Jennine Willett, founder and co-artistic director for Third Rail, notes that Feiner originally approached her about doing an educational residency in Chicago with the APTP ensemble, “just to give them a taste of the kind of work we do. We also talk a lot in our work about status over the audience–how do we create the invisible rules of the world of the piece–and we wondered what that would be like if teens were playing to adults.”
From that initial residency in April of 2014, Learning Curve grew into its current incarnation. Two different workshop productions helped the team of artists—which includes 32 youth performers, 8 directors, and a large team of designers and production assistants—hone the vision of the piece. (The show’s final budget, which Feiner estimates at “about a half-million dollars,” is also by far the highest in APTP history.)
From the start of the show, when we walk through metal detectors and are herded in front of a camera for an ID picture, we’re also very aware that we’re in a specific kind of public school. An announcement over the loudspeaker during “homeroom” reminds us that “half of you won’t be here at graduation” and urges us to “make good choices.” A scene in which we’re asked to take the PARCC math test (a real test whose acronym stands for “Partnership for Assessment of Readiness for College and Careers”) qualifies as a nightmare for certain innumerate arts journalists.
A later scene puts us in the basement, where a teacher is “juking the stats” (to borrow a phrase from the HBO series “The Wire”)—i.e., changing answers on tests so the school won’t be shut down for not meeting academic standards. “These tests —they don’t tell us anything about who you are,” she explains with a mix of defiance and anguish.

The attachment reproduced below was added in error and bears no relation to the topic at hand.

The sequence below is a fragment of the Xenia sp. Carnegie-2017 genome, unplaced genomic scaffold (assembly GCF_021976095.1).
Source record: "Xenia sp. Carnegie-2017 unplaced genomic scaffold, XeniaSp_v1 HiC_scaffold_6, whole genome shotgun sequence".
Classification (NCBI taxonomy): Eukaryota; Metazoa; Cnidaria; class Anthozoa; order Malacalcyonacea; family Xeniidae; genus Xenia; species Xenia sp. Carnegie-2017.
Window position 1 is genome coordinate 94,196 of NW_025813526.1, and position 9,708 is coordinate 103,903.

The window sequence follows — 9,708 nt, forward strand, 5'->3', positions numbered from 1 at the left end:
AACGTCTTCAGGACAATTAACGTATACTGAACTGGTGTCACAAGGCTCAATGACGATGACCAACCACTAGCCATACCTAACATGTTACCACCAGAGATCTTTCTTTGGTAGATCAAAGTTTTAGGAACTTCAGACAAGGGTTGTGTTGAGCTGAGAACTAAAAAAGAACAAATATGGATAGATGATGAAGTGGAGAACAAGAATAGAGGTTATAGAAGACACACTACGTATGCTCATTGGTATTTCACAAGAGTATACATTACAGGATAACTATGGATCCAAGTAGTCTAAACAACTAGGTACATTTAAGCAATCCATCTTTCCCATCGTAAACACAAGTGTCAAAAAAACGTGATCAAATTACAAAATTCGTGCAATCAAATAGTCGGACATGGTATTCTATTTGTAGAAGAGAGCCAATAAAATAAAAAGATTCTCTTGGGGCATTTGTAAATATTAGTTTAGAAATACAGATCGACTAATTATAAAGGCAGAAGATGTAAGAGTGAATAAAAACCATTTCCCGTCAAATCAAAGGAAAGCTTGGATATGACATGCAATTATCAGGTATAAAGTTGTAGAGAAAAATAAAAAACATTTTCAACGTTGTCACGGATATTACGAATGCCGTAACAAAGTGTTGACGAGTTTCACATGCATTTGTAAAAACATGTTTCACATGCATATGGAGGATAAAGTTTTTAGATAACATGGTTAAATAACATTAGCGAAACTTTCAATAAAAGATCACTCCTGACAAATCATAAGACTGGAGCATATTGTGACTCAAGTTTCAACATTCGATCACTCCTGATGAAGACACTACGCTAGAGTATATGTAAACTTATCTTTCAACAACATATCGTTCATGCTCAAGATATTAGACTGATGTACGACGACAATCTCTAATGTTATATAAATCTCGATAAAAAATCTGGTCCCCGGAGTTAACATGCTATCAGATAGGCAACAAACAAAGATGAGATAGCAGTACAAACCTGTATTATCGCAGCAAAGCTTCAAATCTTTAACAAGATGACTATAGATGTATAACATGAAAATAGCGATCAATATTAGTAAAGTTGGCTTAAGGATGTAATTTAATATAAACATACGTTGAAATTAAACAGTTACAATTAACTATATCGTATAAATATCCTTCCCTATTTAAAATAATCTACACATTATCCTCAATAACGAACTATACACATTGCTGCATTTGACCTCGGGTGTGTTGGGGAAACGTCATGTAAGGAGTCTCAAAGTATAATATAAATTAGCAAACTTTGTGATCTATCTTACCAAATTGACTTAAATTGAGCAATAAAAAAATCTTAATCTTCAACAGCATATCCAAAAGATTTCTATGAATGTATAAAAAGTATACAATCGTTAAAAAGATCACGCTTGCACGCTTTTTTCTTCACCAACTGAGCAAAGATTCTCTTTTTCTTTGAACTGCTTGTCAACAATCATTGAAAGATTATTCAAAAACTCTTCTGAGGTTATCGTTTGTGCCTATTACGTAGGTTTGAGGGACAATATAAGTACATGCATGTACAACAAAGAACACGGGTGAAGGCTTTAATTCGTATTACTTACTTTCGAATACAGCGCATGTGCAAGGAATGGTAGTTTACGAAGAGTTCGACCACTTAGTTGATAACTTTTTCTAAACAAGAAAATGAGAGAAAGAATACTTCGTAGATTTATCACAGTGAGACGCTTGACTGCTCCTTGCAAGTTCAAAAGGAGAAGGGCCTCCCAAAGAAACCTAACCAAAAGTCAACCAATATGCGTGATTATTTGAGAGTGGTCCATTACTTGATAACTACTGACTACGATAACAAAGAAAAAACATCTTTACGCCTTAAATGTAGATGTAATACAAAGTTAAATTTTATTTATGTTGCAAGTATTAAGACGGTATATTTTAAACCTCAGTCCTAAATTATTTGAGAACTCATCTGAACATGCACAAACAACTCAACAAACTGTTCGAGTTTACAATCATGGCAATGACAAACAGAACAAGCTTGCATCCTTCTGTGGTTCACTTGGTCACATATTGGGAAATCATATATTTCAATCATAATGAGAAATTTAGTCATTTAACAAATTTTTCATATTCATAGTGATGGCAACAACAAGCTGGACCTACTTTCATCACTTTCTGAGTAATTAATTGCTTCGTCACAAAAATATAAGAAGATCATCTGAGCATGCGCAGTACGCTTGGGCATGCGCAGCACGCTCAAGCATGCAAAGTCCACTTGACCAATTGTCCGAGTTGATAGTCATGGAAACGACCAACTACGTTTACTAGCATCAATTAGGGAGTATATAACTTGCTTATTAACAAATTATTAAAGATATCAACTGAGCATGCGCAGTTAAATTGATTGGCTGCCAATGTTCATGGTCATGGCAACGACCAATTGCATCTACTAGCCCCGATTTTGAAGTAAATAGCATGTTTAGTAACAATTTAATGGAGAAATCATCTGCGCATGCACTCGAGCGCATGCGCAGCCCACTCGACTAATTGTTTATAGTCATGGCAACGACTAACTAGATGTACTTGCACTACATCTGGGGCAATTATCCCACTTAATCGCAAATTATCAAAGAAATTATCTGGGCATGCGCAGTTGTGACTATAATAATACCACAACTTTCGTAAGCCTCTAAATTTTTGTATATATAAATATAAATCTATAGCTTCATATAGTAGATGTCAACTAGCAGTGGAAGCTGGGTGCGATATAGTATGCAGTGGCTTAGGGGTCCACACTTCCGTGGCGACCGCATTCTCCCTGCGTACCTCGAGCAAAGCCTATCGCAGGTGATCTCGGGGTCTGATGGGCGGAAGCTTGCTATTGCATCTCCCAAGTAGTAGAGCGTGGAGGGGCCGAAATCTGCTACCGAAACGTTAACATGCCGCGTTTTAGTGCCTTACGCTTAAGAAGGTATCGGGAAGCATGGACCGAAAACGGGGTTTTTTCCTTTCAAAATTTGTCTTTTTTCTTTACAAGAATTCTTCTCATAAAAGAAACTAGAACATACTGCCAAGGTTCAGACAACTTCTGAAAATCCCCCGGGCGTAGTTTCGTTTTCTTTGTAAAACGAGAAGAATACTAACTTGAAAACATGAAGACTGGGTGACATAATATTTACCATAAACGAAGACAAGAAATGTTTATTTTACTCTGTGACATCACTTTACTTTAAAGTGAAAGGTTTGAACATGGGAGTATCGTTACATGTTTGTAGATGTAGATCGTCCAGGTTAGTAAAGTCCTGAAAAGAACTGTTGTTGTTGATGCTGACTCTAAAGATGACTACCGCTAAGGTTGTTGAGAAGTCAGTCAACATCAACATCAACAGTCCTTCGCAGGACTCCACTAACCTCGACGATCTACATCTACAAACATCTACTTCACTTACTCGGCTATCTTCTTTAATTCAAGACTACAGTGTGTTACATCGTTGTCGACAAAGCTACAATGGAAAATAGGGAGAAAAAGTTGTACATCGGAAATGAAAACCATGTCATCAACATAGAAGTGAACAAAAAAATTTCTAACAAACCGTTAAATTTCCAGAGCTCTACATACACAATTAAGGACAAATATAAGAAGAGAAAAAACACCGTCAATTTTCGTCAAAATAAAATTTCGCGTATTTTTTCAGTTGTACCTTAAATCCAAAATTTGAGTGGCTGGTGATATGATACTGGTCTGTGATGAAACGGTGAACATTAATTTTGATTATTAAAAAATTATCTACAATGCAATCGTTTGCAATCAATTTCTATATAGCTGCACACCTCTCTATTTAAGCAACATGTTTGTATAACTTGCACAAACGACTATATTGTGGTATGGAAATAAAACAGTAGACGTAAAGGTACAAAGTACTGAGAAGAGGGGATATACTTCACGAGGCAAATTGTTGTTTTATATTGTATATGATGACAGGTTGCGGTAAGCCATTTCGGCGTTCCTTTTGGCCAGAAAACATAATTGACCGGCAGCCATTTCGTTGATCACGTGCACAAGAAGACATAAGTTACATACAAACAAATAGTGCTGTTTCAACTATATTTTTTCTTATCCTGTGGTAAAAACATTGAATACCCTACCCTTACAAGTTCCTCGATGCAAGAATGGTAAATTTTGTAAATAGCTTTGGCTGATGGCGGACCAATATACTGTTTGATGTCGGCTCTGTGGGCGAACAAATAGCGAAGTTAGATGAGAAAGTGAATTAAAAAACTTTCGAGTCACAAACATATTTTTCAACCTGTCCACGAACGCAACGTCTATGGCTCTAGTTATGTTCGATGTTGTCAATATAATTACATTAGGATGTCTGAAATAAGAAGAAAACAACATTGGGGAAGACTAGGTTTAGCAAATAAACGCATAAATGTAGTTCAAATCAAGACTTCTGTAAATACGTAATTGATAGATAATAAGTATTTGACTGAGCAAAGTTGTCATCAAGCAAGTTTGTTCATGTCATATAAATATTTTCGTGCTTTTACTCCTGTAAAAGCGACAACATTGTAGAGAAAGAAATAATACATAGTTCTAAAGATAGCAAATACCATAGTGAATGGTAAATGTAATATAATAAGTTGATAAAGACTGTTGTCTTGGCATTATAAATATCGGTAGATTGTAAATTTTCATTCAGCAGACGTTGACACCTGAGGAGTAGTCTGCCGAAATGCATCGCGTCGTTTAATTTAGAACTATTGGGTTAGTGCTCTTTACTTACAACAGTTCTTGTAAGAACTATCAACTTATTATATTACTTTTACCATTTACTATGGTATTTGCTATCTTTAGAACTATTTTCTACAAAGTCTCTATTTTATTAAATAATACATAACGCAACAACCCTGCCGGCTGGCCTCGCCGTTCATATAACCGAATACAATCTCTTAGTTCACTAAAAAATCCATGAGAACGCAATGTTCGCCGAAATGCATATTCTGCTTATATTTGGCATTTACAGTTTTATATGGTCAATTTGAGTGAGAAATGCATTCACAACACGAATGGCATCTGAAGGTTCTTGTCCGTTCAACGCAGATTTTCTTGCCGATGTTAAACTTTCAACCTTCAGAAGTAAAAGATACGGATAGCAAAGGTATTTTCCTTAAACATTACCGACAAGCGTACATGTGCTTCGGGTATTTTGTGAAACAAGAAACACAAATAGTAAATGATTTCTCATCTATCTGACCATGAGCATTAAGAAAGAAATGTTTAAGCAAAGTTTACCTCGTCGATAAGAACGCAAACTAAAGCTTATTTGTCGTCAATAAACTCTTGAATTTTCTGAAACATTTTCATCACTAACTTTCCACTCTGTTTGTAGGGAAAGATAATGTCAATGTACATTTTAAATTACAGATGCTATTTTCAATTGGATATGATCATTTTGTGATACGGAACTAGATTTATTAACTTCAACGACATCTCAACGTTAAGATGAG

But Learning Curve, while very much about urban public education, also has moments that resonate with anyone who attended high school. My journey also included helping a winsome teen boy ask his girlfriend to prom, which took us into a broom closet transformed by twinkling lights into a romantic oasis.
Making all those settings required lots of intricate planning on the part of the design team. Scenic designer Scott C. Neale and objects and installation designer Ellie Terrell worked together closely to create the 26 different environments of the show. Some of the installations are eye-popping: A locker room features artful installations inside the lockers paying homage to everything from vinyl records to family ancestors.
“The lockers really came to life through the APTP students,” says Terrell, who also works as a teaching artist in a Chicago public high school. “In the last round of workshops, the APTP kids developed characters and then worked out how to build those characters through the installations – how would they portray themselves through a magical surreal installation? It takes on a heightened surrealism, which actually mirrors that feeling that you have in high school of things inside you that don’t mesh with the reality of the school space.”
In one scene I experienced, audience members were invited into an art room to weave pieces of cloth into a giant web—an example of creating a safe space away from the stresses of the school day.
For Neale, who has worked on theme-park design, the challenge wasn’t just the scale but the coordination. “We don’t have a script to work from until close to opening,” he notes of the APTP process. “On the design end, we have to figure out how to interpret what is happening in the devising process, and what the rooms are going to look like. We bounced ideas off the directors and they bounced ideas off us.”